**Stochastic Epoch-Greedy**Instead of deterministically exploring every 1/(bound_gap) times, choose to explore with probability 1/(bound_gap), and pass this probability to the offset tree reduction.**Nonuniform Offset Tree**Tweak the Offset Tree in the obvious way to take into account nonuniform exploration. In particular, 1/2 is replaced with K/p(a) where p(a) is the probability of the action taken conditioned on one of two actions being taken. We set K so that this value is 1 when a nonexploit action is taken, which implies the importance weight is*p(a)/(2-p(a))*when the exploit action is taken.**Importance Weighted Perceptron**We dealt with importance weights generated by the offset tree reduction by scaling any update by the importance weight.

People may be dissatisfied with the component assembly approach to learning algorithm design, because all of the pieces are not analyzed together. For example, the Banditron paper essentially proves that certain conditions are sufficient for the Banditron algorithm to perform well. This is a more complete guarantee than “all the pieces we stuck together are known to work well when analyzed in isolation”, but this style of guarantee has limitations which are both obvious and often overlooked. These guarantees do not show *necessity* of these conditions, and hence characterize only a subset of settings where the Banditron works. Unless you are lucky enough to know that your application satisfies the sufficient conditions, you’ll basically have to try the Banditron and see if it works for any particular application. Another drawback is that the complexity of analyzing all the different pieces simultaneously means that it’s difficult to use the best elements together. This last point is what leaves me dissatisfied with the complete analysis approach—it produces algorithms which are simple to analyze rather than optimized for performance.

If you are thinking “I have a better algorithm for solving one problem”, then you’ve missed the point of this post. The point of this post is that compositional design is good for solving many learning problems. This post is about one example of that approach in action. We start by assembling a set of components which we know work well from individual component analysis. Then, we try to optimize the performance of the assembly by swapping components or improving individual components to address known properties of the problem or observed deficiencies. In this particular case, we end up with a better performing algorithm *and* better components (such as stochastic epoch greedy) which are directly reusable in other settings. The essence of this approach is understanding that there is a real vocabulary of interchangeable components and actively using it in designing learning algorithms.

I would like to thank Alina who helped substantially with this post. I would also like to thank Shai for providing data and helping setup a clean comparison and Sham for helpful discussion.

In information theory we have the same situation: source and channel codes are typically analyzed and designed separately. For this reason, there is very little overlap between source coding folks (who mostly worry about satisfying average distortion criteria under the assumption that the compressed description will travel from the transmitter to the receiver over a noiseless channel) and channel coding folks (who only care about the probability of error in recovering a discrete message sent over a given noisy channel). This state of affairs is a consequence of the so-called source-channel separation theorem, which says that,

asymptotically, there is no loss of optimality in doing so. This also leads to “modular” thinking in system design and analysis.However, recently there has been quite a bit of interest in joint source-channel coding, where a complete system is designed without separating it into source and channel coding. Here is a representative example: http://arxiv.org/abs/cs/0702070. The advantages of joint design are also quite appealing. In particular, optimality of separate design holds only in the limit of infinite block lengths (modulo some exceptional situations, where existence of saddlepoints in certain games allows you to be optimal without any block coding!). This requires codes of high complexity and leads to large delays. By contrast, with a joint source-channel code it is possible to significantly cut down on delay and/or complexity and thus improve “quality of service” (e.g., probability of error decays to zero at a much faster rate compared to separate design). Often a joint source-channel code is better adapted to the use of feedback, which again leads to vast improvements in quality of service.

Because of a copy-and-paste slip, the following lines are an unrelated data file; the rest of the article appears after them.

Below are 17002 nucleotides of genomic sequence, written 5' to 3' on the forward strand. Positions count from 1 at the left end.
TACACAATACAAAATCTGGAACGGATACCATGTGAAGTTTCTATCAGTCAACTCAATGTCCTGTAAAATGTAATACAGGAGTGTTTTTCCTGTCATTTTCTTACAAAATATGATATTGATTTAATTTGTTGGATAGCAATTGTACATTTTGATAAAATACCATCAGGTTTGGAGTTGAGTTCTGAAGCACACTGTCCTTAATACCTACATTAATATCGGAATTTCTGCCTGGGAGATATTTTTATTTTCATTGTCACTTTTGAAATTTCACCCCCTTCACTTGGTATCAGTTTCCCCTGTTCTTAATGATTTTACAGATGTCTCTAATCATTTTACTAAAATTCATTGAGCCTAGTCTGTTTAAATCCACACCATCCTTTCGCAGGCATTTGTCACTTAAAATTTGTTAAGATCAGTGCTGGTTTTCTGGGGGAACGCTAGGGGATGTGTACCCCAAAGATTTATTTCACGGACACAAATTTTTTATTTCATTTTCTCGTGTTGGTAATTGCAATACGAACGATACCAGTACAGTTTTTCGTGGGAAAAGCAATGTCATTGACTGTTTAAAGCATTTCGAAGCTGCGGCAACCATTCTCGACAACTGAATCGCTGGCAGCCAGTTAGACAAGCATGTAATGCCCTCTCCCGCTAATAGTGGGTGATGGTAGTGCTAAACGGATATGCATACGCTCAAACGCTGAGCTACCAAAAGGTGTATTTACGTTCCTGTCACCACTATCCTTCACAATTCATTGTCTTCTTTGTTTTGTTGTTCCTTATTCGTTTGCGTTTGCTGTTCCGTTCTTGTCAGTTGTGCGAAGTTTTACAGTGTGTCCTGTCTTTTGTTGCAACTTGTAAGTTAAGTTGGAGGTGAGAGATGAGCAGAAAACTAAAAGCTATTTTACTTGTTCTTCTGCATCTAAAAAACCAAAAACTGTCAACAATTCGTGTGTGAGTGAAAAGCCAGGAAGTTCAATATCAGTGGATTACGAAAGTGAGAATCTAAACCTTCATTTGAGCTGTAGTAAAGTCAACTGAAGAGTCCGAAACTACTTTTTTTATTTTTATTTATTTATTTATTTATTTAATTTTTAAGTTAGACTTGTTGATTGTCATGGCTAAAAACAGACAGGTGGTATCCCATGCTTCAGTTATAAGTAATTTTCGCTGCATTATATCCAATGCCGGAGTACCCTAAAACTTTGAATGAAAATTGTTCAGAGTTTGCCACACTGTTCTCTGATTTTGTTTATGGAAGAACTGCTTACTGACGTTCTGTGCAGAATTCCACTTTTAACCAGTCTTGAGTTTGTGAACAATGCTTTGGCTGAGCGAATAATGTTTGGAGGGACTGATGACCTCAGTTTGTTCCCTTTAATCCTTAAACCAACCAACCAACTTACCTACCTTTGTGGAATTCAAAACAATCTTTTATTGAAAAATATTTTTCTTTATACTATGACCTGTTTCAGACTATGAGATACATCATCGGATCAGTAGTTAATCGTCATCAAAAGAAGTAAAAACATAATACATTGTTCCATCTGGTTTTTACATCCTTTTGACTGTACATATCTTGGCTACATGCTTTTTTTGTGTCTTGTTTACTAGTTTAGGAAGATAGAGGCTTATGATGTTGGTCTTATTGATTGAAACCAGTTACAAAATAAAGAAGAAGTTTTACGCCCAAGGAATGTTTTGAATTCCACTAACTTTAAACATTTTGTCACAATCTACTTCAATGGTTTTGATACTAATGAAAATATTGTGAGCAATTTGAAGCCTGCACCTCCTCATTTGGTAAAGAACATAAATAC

But there is a trade-off here. Joint source-channel codes are quite difficult to analyze, as opposed to modular systems. Also, modular systems tend to be more robust. It is possible to design a separate source code and a separate channel code that will come with some robustness guarantees when the statistical model for which the system is designed is not quite accurate. If the source code and the channel code can each handle some amount of uncertainty in the statistics of the source, then the combined system (provided the parameters are massaged just right) will be robust as well. By contrast, ensuring robustness of joint systems is extremely tricky.

I have run into some of these problems in my work on agnostic learning under communication constraints. There I assumed that the training data, which consist of (feature, label) pairs, are not available to the learning agent exactly. Rather, the learning agent has perfect access to features, but the labels are delivered to him over a noiseless digital channel with capacity of R bits per channel use. The question is: what is the penalty the learning agent has to pay in terms of his generalization error for this lossy compression? To get an upper bound, I assumed modular design: I stipulated that the learning agent would do empirical risk minimization and then optimized the encoder under this constraint. However, the dissatisfying part is: I don’t know whether this is optimal! In fact, it probably isn’t, since one can come up with scenarios in which, depending on what the encoder knows, you can pay no penalty for compressing the data. But these scenarios depart significantly from the separation (or modular design) principle. In case anyone is interested, here is my paper on this problem:

Maxim Raginsky, Learning from compressed observations,

Proceedings of the IEEE Information Theory Workshop, pp. 420-425, 2007http://arxiv.org/abs/0704.0671

Cool post!!!

[…] advance on the state of the art, even 2 years later, and as far as I know the Offset Tree (or the Realizable Offset Tree) consistently beat all reasonable contenders both in prediction and computational performance. This […]